Congressional candidate goes in for the Whigs
Rudy Atencio, a candidate for Washington’s 3rd Congressional District running an unorthodox campaign out of White Salmon, is kicking it old school. Very old school. We’re talking covered wagons, invention of baseball, Gold Rush-era levels of old school.
In conjunction with two other candidates seeking federal office, Atencio founded a symbolic National Democratic Whig Caucus this week. Atencio is the chair, with Daniel Ross (running to represent New York’s 2nd Congressional District) serving as co-chair and Ryan Blevins (seeking CA-10) as a co-founder.
Remember the Whigs? If nothing else, you probably remember them from your American history textbook. The Whigs were one of two major political parties active in the United States in the mid-19th Century. They emerged in opposition to President Andrew Jackson and were big on enforcing the rule of law, moral restraint, protecting minority interests and rigid Constitutional interpretations. The party collapsed in the 1850s, as pre-Civil War tensions spiked and most members were absorbed into the dominant parties in the North and the South.
But the newest iteration of the party, Atencio said, was formed in response to House Speaker Nancy Pelosi tearing up a copy of the president’s State of the Union speech on Tuesday.
“We are a group of individuals that are concerned with the well-being of the United States and the Democratic party, and we want to keep it rooted in history and in our culture,” Atencio told me over the phone.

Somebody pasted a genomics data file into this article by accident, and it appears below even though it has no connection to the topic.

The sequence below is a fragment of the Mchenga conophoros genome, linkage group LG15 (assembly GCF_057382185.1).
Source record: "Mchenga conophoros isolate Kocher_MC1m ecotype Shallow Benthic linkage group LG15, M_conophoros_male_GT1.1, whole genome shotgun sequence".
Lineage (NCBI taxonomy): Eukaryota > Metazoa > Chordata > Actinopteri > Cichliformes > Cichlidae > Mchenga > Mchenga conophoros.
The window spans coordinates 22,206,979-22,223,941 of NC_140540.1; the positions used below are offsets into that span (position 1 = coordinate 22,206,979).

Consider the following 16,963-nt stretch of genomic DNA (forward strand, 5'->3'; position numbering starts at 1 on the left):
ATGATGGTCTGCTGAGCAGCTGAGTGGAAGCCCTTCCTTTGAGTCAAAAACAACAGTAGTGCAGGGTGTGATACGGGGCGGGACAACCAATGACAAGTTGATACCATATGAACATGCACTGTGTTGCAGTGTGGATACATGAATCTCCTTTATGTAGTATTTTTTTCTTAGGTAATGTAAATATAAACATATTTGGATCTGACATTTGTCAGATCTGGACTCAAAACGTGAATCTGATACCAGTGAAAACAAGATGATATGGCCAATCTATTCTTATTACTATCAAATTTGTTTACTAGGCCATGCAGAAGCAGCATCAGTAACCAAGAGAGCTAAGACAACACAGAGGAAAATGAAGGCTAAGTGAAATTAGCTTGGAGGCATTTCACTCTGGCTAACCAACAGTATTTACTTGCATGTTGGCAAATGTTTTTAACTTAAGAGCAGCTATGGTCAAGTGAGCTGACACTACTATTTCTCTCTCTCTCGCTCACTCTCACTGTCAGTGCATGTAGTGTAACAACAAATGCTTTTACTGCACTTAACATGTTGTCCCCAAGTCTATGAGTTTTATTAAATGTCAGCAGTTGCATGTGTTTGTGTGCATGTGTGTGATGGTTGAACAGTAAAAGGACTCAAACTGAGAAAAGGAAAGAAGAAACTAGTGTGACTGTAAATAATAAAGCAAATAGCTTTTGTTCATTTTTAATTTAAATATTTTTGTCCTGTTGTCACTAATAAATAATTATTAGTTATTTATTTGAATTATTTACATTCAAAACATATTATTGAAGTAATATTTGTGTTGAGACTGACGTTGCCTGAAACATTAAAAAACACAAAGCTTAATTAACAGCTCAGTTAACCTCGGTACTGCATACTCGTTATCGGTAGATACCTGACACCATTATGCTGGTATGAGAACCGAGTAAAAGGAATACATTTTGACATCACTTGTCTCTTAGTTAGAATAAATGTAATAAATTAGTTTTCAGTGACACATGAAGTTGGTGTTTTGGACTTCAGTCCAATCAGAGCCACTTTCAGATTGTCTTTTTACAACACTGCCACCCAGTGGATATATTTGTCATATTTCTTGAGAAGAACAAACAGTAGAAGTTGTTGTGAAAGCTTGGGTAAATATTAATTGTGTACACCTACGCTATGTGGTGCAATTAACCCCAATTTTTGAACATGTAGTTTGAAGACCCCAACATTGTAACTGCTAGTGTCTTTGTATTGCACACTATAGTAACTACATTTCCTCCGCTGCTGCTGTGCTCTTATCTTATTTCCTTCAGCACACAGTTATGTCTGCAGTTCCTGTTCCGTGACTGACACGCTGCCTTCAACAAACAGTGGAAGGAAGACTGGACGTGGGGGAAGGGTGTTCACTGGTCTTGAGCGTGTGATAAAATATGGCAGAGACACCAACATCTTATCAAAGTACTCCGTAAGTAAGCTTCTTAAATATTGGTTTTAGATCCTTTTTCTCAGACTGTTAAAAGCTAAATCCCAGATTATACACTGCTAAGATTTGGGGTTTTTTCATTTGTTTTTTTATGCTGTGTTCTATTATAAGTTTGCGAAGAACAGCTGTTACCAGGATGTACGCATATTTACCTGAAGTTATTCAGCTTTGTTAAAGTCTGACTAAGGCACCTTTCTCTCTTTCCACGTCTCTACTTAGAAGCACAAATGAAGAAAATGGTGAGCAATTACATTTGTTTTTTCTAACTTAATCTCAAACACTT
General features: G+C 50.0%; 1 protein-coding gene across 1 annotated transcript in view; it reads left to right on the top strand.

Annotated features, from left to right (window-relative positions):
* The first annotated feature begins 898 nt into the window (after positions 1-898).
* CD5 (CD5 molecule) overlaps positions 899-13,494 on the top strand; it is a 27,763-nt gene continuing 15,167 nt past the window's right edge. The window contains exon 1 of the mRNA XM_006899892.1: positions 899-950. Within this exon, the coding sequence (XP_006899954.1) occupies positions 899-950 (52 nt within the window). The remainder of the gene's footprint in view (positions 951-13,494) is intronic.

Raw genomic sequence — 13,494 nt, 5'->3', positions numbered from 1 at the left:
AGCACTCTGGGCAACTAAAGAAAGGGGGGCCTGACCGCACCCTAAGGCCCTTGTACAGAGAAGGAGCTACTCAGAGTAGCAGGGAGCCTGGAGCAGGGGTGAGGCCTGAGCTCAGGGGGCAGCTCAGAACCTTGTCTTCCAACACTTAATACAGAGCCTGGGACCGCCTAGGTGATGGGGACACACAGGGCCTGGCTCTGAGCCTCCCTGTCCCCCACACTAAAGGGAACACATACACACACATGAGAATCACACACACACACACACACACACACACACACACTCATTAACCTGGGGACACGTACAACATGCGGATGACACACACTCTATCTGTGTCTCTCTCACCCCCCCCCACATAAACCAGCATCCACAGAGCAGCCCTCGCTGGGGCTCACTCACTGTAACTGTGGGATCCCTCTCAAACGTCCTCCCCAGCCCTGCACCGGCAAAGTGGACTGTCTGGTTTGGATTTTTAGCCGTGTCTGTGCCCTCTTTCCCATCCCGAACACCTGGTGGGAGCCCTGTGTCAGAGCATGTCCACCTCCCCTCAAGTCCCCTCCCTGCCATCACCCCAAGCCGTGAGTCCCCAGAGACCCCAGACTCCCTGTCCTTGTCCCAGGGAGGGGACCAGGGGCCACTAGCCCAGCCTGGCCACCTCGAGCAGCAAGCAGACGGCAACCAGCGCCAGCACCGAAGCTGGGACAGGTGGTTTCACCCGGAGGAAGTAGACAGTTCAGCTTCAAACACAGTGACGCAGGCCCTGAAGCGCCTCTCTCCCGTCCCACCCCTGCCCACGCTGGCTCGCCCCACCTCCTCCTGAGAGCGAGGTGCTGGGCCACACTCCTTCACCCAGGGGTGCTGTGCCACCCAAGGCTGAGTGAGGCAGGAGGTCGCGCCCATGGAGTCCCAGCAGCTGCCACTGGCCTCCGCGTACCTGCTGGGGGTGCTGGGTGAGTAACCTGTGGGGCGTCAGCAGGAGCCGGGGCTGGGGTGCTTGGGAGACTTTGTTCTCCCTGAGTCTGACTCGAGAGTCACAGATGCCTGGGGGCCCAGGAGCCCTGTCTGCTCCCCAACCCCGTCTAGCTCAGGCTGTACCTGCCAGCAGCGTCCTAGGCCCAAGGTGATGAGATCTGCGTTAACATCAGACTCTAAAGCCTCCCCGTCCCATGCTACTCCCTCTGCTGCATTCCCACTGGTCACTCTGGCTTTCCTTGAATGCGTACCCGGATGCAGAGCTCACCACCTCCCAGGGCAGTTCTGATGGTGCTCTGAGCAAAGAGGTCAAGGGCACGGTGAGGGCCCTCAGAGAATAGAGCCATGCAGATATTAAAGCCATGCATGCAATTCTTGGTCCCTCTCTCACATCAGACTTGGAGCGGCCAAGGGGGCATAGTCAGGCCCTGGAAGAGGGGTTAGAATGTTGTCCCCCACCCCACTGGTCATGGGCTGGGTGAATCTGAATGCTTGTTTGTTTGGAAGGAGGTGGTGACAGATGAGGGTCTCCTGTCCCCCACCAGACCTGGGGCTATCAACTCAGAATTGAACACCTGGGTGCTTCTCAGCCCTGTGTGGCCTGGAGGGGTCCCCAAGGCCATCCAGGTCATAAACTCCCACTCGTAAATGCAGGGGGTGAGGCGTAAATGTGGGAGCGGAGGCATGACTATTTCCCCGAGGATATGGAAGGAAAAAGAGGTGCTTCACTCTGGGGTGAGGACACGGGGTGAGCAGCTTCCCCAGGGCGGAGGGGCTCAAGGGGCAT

Atencio said he’s hoping such a group may be poised to “serve the needs and interests of patriotic Democrats.”
He considers himself a moderate, he added. He opposed the impeachment of President Donald Trump, calling it a “self-inflicted injury” that could scare foreign investors away from doing business in the country.
“I think it could potentially hurt our party in the long run,” Atencio said in our phone call. “We’re fighting for our democracy here, and to protect small business capitalists as well as multinational corporations.”
Ideologically, Atencio’s been a little hard to pin down. I was surprised to hear him call himself a moderate, a label seemingly at odds with a campaign slogan that sounds pretty liberal: “Woke America and the Peace Campaign US.” (The slogan also includes the peace sign emoji and rainbow flag emoji, which we can’t actually replicate in the newspaper. It reminds me of when Prince changed his name into a symbol, and the press all had to call him by the unwieldy moniker of “The Artist Formerly Known as Prince.”)
Atencio’s campaign, too, hasn’t exactly been traditional. He didn’t raise any money in 2019, according to the latest round of candidate filings with the Federal Election Commission. When the White Salmon resident first declared his run, he conducted most of his of in-person campaigning from Portland gay bars frequented by Vancouver residents (Atencio is a member of the LGBTQ community). His key campaign issue is building a shipping channel along the U.S.-Mexico border. Lately, he’s dabbling in some more classic campaigning, including a Democratic forum in Klickitat County on Jan. 30. And he’s picked up some Twitter followers — 2,895 as of Thursday.